One-In-Three Pedestrians 'Playing Chicken' With Traffic
The NRMA is calling out 'phone zombies' for taking dangerous risks on Sydney's roads.
According to a new report from the road safety authority, more than one-in-three distracted pedestrians are crossing busy city streets while using their mobile phones or wearing earphones.
Of the more than 26,000 pedestrians observed across high-traffic intersections in the CBD and Parramatta, almost eight percent were also caught crossing the road illegally, and three percent did so while using their phones or wearing earphones.
It's prompted an urgent call from the NRMA for pedestrians to put their phones away and avoid crossing intersections while distracted.
Road Safety Expert Dimitra Vlahomitros said there needed to be a crackdown on 'smombies' or 'smartphone zombies'.
"Distracted walking is a form of inattentional blindness and when you undertake this behaviour you are effectively playing chicken with fast moving traffic – the results of which can be catastrophic,” Vlahomitros said.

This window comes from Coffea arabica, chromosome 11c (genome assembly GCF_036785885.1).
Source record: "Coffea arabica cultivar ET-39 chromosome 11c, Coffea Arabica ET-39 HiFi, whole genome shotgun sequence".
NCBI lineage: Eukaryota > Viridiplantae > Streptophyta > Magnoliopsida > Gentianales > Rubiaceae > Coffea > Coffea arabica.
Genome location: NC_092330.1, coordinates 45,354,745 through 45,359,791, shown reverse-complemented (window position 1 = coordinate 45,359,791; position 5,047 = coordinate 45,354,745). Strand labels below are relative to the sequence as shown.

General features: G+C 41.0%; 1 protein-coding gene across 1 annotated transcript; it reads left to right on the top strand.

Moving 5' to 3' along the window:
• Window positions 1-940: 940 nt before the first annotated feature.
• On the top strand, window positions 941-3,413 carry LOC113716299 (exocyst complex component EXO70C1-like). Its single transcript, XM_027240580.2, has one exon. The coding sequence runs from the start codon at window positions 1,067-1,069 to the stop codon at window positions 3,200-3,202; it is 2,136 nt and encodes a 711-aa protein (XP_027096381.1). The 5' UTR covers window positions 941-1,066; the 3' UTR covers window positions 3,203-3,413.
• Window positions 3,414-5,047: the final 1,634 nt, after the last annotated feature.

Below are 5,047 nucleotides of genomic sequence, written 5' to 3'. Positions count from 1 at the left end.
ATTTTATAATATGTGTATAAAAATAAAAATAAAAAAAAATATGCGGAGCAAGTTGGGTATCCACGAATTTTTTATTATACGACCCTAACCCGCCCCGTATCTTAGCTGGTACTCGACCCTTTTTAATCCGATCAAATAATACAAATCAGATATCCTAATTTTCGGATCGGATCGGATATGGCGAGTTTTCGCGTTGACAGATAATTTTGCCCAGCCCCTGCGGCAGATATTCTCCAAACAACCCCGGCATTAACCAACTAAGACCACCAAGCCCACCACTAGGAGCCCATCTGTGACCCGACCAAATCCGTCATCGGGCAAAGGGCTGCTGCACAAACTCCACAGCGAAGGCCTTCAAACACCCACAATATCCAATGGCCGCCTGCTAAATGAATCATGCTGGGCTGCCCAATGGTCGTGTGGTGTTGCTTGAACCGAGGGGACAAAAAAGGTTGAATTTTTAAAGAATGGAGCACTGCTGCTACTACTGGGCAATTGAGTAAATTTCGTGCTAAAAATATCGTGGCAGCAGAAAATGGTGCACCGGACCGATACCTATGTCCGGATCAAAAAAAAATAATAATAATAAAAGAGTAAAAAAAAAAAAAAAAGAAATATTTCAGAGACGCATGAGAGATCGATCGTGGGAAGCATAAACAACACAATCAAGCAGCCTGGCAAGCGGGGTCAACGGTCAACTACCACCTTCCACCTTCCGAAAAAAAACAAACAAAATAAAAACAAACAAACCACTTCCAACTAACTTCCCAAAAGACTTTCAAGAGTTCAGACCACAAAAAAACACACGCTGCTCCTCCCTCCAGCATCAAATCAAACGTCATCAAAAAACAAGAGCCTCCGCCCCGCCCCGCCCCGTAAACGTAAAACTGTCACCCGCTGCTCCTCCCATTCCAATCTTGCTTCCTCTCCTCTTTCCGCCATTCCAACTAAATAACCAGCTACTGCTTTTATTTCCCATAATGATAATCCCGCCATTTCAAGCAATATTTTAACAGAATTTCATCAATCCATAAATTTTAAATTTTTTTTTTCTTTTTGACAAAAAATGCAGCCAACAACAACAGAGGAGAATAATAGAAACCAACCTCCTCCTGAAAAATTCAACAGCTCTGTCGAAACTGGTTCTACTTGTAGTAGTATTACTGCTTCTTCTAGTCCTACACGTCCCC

“Almost every Australian owns a smartphone and too many of them are focusing on their screens or blocking out their ability to hear traffic instead of focusing on crossing the road safely."
The report comes just one day after police announced a crackdown on jaywalking had seen more than 100 infringements handed out in a six-hour time period in the city's south on Wednesday.
"With the road toll currently sitting at 171 lives lost, which also includes 26 pedestrians and 5 cyclists, all road users are urged to share the road safely," police said on Facebook yesterday.
According to NRMA's Look Up report, pedestrian trauma accounts for 17 percent of all deaths on NSW roads and nine percent of serious injuries.
More than 1500 pedestrians were hit on state roads last year with 67 sadly losing their lives, according to the NRMA.
The report also called for more refuge island on large streets, countdown timers, and installation of over-and-underpass bridges, as well as reflective pavement markings, to improve visibility.
It also joined growing calls for the removal of green-on-green signals, with the NRMA saying it puts pedestrians "on a collision course with turning vehicles."
It comes after a number of pedestrian fatalities in recent years involving green-on-green traffic lights.
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